Chapter 6: REMOVE EVERYTHING THAT CONFLICTS WITH YOUR DECISIONS
Subtraction is Productivity
Everything you have in your life is energy, and thus it creates an equal and opposite reaction. For example, if you have huge amounts of clothes overflowing from your closet, this costs you a large amount of physical space. But it also costs you mental and emotional space.
Beyond physical stuff like clothes, you are carrying a lot of suppressed emotions. Everyone is. And those emotions are very heavy to carry, making it almost impossible for you to evolve beyond your current atmosphere.
Additionally, you are carrying relationships that, like gravity, keep you in your current environment.
The only way to get out of your current environment is to exert a force in equal and opposite proportion to all of the energy keeping you in your current atmosphere.
Without question, you don’t have the power or the energy to exert that level of force. It would be impossible to will your way out of your environment. The gravitational pull is seismic and gigantic.
Just as in Interstellar, the only way to effectively deal with Newton’s third law of motion is to lighten the load.
You need to remove lots and lots from your life.
“Well, I thought if I didn’t unroll my sleeping bag, I wouldn’t have to roll it up again.”
This young boy painfully froze for hours because he didn’t want to endure the torturous five minutes of rolling up his sleeping bag.
Don’t be this kid. Don’t spend your life—or even one night—in unnecessary pain. Do the work up front to lighten the shackles around your ankles. Remove the gravitational pull forcefully keeping you in an atmosphere you can’t thrive in.
There Will Always Be Some Difficulty When You Improve Your Life
Becoming a better person is difficult. You are where you are because of who you are. Your environment is a product of you. You’re the magnet pulling in the patterns. If someone outside of you were to change your environment for you, you’d quickly find yourself in the same station you are now.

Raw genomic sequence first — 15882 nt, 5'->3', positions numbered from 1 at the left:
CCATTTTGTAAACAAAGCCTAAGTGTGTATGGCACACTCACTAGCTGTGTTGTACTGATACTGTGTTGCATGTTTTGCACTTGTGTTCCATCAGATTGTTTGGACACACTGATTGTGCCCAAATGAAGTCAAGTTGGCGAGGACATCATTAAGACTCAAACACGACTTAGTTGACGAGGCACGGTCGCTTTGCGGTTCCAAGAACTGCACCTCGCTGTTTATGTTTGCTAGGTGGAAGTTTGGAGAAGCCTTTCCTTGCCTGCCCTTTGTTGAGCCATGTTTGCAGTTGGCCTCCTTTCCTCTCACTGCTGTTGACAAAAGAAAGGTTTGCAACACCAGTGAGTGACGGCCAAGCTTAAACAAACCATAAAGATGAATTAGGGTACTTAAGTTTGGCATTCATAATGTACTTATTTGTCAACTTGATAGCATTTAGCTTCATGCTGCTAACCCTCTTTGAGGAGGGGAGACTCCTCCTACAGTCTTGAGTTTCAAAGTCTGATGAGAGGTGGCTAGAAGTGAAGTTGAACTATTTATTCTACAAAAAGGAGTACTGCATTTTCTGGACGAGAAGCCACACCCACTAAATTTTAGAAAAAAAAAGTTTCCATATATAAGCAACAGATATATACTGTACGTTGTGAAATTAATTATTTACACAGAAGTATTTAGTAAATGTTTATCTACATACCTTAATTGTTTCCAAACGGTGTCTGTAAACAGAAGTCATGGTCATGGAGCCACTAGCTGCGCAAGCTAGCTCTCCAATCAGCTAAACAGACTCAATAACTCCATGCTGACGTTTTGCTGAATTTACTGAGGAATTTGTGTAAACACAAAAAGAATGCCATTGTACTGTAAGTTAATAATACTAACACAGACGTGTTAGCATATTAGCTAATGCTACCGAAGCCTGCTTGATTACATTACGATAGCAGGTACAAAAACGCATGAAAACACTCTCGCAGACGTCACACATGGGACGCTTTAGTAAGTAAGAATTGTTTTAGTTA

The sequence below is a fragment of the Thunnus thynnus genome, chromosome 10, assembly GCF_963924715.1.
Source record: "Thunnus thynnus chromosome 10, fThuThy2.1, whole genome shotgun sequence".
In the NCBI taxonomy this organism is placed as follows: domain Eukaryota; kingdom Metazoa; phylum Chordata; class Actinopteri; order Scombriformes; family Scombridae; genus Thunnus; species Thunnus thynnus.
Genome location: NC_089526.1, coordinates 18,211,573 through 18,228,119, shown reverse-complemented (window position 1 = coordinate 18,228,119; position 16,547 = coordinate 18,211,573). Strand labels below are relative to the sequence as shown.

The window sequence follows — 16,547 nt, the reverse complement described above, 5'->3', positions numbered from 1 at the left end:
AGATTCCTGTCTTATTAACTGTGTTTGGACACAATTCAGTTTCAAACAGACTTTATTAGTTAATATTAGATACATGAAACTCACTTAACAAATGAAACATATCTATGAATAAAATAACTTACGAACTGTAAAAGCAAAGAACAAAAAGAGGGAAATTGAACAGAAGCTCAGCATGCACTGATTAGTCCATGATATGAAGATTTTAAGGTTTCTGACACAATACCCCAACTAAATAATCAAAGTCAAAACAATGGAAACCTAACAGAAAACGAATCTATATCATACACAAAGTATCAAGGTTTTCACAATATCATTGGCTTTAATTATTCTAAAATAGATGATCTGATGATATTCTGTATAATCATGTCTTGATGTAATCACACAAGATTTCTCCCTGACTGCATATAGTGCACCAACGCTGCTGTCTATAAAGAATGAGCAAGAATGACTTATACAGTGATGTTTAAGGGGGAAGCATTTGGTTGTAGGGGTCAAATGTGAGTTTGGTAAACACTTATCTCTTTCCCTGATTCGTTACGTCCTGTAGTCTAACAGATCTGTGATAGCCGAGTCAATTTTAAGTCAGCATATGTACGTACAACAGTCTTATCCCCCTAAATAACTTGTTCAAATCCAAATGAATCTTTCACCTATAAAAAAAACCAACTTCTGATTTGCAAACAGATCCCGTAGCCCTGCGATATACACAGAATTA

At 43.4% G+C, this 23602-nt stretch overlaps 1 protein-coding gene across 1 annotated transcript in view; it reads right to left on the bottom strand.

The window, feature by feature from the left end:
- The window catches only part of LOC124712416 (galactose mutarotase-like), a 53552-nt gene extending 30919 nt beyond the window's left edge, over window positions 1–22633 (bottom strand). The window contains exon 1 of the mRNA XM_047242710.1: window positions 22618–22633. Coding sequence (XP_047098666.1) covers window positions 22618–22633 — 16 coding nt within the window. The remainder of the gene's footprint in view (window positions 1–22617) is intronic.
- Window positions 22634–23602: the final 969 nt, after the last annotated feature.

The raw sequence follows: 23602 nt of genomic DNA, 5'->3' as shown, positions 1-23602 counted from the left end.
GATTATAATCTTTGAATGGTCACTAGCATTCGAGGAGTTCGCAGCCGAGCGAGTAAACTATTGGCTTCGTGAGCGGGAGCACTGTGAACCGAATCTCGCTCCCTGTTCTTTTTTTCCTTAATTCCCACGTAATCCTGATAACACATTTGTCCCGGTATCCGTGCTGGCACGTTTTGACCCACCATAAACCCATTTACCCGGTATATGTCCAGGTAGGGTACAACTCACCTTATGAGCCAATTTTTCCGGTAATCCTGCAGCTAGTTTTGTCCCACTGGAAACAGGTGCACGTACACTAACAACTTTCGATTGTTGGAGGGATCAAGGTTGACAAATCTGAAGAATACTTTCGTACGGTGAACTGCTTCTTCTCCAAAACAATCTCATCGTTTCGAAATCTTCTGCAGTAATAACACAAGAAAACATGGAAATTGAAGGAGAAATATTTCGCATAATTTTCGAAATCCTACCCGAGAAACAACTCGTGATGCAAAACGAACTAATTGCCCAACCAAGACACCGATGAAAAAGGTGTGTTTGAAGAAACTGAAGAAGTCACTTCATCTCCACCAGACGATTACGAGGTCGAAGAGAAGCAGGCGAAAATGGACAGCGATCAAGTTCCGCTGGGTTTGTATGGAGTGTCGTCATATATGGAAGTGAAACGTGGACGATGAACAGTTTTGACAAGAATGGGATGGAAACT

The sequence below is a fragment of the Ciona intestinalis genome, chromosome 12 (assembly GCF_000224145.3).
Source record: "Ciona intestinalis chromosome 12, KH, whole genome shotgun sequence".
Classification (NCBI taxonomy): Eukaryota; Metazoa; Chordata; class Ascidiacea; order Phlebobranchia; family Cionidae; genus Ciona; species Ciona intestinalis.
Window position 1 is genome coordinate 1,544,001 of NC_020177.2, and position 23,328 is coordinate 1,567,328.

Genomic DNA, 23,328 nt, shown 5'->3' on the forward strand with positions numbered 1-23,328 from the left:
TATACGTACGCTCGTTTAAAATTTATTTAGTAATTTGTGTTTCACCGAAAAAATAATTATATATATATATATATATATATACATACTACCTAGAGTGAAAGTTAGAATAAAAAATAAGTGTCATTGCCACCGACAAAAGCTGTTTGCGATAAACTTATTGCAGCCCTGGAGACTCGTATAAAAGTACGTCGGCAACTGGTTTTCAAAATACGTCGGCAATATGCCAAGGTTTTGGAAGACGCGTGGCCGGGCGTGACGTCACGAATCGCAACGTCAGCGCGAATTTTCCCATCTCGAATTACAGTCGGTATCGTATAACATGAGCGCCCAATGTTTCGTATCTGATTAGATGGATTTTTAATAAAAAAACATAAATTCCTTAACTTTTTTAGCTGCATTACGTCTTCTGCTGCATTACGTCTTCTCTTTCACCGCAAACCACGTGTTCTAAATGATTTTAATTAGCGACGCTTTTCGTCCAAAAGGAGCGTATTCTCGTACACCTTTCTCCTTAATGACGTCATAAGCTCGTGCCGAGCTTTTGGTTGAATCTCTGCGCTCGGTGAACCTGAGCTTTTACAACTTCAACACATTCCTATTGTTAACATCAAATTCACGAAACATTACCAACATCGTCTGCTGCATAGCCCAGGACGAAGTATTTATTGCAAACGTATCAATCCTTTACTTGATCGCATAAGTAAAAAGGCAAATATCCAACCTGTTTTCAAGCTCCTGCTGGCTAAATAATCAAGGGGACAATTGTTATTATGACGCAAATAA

When a baby chick is trying to break out of its shell, it struggles. If you watch, you can feel terrible for the baby chick. You may even be tempted to help that chick by breaking its shell. But if you do this, you won’t help the baby long-term. Actually, you’ll probably kill the chick, because the very struggle of breaking out of the shell is what gives it strength to survive.
The gravitational pull holding you down is the struggle you must learn to transcend.
It’s not supposed to be easy to detach yourself from the life you currently have.
You wouldn’t be where you are if there weren’t benefits. Acknowledge those benefits. Acknowledge that you enjoy being where you are. If you didn’t, you would’ve changed your circumstances long ago. You’re comfortable where you are. Consequently, it will be hard, at least emotionally, to get rid of many of the things that make up your current identity. This includes your physical possessions, your relationships, your distractions, your expectations, your excuses, and your story.
If you want to evolve to another level, you need to let go. There will likely be some withdrawals. You’ll be tempted to revert back. But if you do, you won’t make it out of your current atmosphere. You won’t leave your current environment and enter into one with far greater possibilities.
The less you own, the more you have. Before you could possibly have a clear mind, you need to have a clear environment. Remove everything you don’t regularly use.
Get the stuff out of your environment immediately. You will feel amazing.
Your physical space closely reflects your mental state. If your environment is disorganized, so is your mind. Everything is energy. Your environment is constantly influencing you whether you’re aware of it or not.
If you even have to waste five minutes per day on pointless garbage floating around in your environment, that’s needless friction stopping you from achieving something you actually value.
Before he organized his life, he had an entire closet full of power cables and other electronics. However, once he decided to reduce the gravitational pull in his life and eliminate the nonessentials, he established a limit of electronics he would have.
If he ever needed to add anything to the shoe box once full, he’d be required to take something else out and either throw it away or sell it. That box was his limit on electronics.
- Never have more than fifty emails in your inbox.
- Never work more than forty hours per week.
- Never spend more than ten minutes per day on Facebook.
- Never spend more than $4,000 per month.
- Never eat out more than three times per week.
Lower limits are also very helpful:
- I want to take at least one trip per month.
- I will run at least thirty miles per week.
- I will cook at home at least one time per week.